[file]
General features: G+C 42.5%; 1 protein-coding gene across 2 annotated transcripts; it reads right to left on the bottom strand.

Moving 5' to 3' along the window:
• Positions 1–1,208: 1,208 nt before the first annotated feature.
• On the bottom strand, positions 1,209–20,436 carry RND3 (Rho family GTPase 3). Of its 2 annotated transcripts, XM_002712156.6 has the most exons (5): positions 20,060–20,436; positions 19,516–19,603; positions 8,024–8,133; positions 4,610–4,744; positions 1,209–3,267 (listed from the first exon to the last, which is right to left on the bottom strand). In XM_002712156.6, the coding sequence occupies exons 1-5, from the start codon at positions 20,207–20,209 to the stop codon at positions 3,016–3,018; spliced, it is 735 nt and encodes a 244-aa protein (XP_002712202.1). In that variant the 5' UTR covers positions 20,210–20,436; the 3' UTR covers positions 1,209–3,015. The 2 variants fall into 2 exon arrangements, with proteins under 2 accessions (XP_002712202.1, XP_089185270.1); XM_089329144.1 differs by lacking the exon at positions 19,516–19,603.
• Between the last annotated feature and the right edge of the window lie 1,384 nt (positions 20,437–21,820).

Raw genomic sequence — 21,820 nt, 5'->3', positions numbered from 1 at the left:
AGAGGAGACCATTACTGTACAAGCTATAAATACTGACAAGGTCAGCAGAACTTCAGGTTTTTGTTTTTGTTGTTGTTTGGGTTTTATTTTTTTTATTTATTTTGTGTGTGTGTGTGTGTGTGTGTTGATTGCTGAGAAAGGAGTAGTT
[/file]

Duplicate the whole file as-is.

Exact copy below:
General features: G+C 42.5%; 1 protein-coding gene across 2 annotated transcripts; it reads right to left on the bottom strand.

Moving 5' to 3' along the window:
• Positions 1–1,208: 1,208 nt before the first annotated feature.
• On the bottom strand, positions 1,209–20,436 carry RND3 (Rho family GTPase 3). Of its 2 annotated transcripts, XM_002712156.6 has the most exons (5): positions 20,060–20,436; positions 19,516–19,603; positions 8,024–8,133; positions 4,610–4,744; positions 1,209–3,267 (listed from the first exon to the last, which is right to left on the bottom strand). In XM_002712156.6, the coding sequence occupies exons 1-5, from the start codon at positions 20,207–20,209 to the stop codon at positions 3,016–3,018; spliced, it is 735 nt and encodes a 244-aa protein (XP_002712202.1). In that variant the 5' UTR covers positions 20,210–20,436; the 3' UTR covers positions 1,209–3,015. The 2 variants fall into 2 exon arrangements, with proteins under 2 accessions (XP_002712202.1, XP_089185270.1); XM_089329144.1 differs by lacking the exon at positions 19,516–19,603.
• Between the last annotated feature and the right edge of the window lie 1,384 nt (positions 20,437–21,820).

Raw genomic sequence — 21,820 nt, 5'->3', positions numbered from 1 at the left:
AGAGGAGACCATTACTGTACAAGCTATAAATACTGACAAGGTCAGCAGAACTTCAGGTTTTTGTTTTTGTTGTTGTTTGGGTTTTATTTTTTTTATTTATTTTGTGTGTGTGTGTGTGTGTGTGTTGATTGCTGAGAAAGGAGTAGTT